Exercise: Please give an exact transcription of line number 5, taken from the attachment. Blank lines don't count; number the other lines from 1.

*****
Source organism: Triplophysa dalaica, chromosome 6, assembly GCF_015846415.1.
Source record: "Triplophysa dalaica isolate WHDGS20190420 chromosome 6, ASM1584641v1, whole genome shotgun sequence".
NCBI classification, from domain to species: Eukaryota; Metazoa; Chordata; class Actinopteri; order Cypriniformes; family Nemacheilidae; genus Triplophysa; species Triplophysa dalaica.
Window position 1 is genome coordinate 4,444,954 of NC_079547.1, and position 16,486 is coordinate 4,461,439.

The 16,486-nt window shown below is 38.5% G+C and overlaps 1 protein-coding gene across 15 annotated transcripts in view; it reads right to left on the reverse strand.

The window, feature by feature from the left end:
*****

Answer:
The 16,486-nt window shown below is 38.5% G+C and overlaps 1 protein-coding gene across 15 annotated transcripts in view; it reads right to left on the reverse strand.